I know I already pointed this out yesterday, but I really wish I already had a blog post (or series) written on “How to Write a Query Letter,” because it’s astonishing how parallel the two processes are. And writers so often stumble with query letters because it’s not what they want to do. Novelists, by definition, enjoy writing long and twisty tales, so it’s no surprise that they get irked (and more than a little flummoxed) when you ask them to convey all the critical information about their work in a one-page (single-sided) business letter.

Business plans tend to evoke the same kind of reaction, too, because they ask an entrepreneur to boil down this grand vision, this compelling — maybe even world-changing — idea into discrete, measurable chunks of a pre-defined shape.

That’s Technical Writing, though, front to back — translating your information into the format most useful for your audience. As it happens, that’s something I’m really good at. And I know exactly why.

Manipulating Words in Confined Spaces (Technical Writing Exercise)

The lovely Kelley, writing at a coffee shopIt’s not my education. I had precisely one Technical Writing class in my entire college career, and I skipped at least  a third of the classes. It’s not really work experience, either, because I was already good at this stuff before I landed my first job. No, the real trick to it is something I picked up back in high school in an effort to impress smokin’ hotties.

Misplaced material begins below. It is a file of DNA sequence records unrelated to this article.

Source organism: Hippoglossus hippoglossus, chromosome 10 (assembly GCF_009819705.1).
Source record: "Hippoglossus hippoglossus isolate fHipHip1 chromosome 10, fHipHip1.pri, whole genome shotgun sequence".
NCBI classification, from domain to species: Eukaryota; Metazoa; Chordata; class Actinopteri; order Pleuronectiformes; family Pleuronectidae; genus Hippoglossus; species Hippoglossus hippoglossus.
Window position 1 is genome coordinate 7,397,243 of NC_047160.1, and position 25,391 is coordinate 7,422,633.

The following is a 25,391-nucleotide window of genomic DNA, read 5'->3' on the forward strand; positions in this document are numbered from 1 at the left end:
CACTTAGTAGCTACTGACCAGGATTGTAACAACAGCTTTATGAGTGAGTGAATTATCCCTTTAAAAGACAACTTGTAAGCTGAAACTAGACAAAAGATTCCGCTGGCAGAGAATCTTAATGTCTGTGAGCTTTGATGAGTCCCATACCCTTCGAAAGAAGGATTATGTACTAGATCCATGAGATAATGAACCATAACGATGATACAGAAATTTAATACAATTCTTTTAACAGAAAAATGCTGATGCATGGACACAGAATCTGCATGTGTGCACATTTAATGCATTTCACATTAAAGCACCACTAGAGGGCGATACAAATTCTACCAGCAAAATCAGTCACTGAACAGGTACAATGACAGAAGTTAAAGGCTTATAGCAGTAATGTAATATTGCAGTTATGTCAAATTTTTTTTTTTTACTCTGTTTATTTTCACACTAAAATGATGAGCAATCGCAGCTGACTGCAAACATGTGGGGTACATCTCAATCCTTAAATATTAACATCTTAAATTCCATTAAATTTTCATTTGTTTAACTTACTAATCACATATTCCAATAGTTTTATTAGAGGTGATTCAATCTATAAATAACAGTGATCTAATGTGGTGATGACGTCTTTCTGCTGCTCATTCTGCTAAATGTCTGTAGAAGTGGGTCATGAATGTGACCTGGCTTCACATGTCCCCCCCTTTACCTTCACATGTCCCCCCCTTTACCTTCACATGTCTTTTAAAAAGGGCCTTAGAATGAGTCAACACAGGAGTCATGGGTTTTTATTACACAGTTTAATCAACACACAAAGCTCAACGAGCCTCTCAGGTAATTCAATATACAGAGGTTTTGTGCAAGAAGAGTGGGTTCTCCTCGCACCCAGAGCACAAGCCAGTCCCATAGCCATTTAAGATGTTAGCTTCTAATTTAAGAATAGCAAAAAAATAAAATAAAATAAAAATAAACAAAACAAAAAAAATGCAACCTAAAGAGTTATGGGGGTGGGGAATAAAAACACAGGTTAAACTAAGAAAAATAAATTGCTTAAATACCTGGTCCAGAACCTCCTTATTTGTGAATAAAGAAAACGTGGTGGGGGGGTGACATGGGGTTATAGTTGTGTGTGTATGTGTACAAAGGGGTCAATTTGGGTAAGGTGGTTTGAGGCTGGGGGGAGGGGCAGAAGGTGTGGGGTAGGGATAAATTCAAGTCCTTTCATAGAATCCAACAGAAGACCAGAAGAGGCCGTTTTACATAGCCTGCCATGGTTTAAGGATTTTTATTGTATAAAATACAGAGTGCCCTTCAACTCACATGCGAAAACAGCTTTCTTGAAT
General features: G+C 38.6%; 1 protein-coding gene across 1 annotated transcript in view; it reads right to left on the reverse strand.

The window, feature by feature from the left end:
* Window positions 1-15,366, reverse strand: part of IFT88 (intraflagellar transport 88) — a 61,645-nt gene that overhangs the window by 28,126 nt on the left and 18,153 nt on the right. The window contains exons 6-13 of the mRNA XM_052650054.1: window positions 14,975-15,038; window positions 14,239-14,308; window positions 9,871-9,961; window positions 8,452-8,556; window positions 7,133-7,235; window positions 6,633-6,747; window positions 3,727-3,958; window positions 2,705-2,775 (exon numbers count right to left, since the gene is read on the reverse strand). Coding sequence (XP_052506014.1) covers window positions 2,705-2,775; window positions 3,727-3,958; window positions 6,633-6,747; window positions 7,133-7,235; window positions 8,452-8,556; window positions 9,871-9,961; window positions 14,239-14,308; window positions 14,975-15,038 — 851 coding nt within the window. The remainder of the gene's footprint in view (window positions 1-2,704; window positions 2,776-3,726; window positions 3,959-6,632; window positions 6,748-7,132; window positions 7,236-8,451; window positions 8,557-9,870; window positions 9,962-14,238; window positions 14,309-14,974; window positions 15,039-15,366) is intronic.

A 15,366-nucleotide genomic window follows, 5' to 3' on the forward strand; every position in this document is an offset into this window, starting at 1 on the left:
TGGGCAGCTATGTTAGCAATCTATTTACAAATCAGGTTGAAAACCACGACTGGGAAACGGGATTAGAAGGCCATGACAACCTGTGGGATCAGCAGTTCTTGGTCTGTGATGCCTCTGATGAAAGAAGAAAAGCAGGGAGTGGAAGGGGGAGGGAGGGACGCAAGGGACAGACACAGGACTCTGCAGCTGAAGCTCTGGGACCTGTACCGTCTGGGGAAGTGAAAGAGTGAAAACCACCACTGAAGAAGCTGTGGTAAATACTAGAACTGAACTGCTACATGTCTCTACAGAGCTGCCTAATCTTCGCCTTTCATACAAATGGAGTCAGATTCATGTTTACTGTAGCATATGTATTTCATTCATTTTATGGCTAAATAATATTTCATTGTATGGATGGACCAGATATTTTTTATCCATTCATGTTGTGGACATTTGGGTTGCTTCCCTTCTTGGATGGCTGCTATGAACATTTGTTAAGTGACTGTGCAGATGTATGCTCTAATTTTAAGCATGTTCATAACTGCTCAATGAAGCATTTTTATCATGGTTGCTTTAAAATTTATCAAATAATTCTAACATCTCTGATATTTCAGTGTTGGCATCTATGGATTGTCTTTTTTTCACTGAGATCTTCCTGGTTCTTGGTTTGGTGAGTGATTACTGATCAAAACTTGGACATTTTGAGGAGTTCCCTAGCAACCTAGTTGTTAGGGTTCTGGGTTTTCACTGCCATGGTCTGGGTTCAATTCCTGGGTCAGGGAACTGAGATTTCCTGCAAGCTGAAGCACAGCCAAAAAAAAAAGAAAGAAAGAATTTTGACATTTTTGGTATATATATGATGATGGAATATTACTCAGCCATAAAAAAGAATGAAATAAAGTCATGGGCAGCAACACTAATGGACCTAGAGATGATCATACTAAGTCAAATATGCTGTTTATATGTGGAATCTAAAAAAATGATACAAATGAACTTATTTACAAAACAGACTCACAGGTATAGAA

I already told that story, huh? Well, that’s it. Poetry. The trick to becoming a fantastic Technical Writer is practicing poetry. And I’m not talking about this e e cummings nonsense. The whole point is to pick a rigorous set of rules, and learn how to say what you need to say within someone else’s framework.

So make a haiku, or learn how to write a sonnet in an afternoon, and if that’s not enough of a challenge, do one of these sestinas Courtney’s always talking about. Learn the fine art of verbal spatial manipulation, and document types will open up before you like so many flowers on a fine spring day.

3 Responses to “On Getting It Right: How to Write a Grant Application”

  1. Courtney Cantrell says:

    Hmmm….I sense a sestina-related WILAWriTWe coming up… ;o)

    Also, I’m of the opinion that it’s learning and practicing the forms that gives one the right to pursue the formless e e cummings “nonsense.” Ya can’t break the rules unless ya learn ’em first! ;o)

    • Aaron Pogue says:

      I agree wholeheartedly with every bit of that comment, Courtney.

      As I’ve shown through the rest of this week, I have little hesitation to point a critical finger at artists who are demonstrably more successful than I am…. Even so, in the context, I was really only referring to free verse as “nonsense” in the value it had to offer for this particular Tech Writing application.

      I have a deep appreciate for structured poetry, but my absolute favorite of all the poems I’ve ever written, hands down, is one of my very few free verse pieces.

      • Courtney Cantrell says:

        If the free verse piece you’re referring to is the same one I’m thinking of, then I can only emphasize that it is some well-crafted art, indeed.

        And I knew you meant the “nonsense” simply in regards to Tech Writing. I just couldn’t resist getting in a good-natured dig. 😉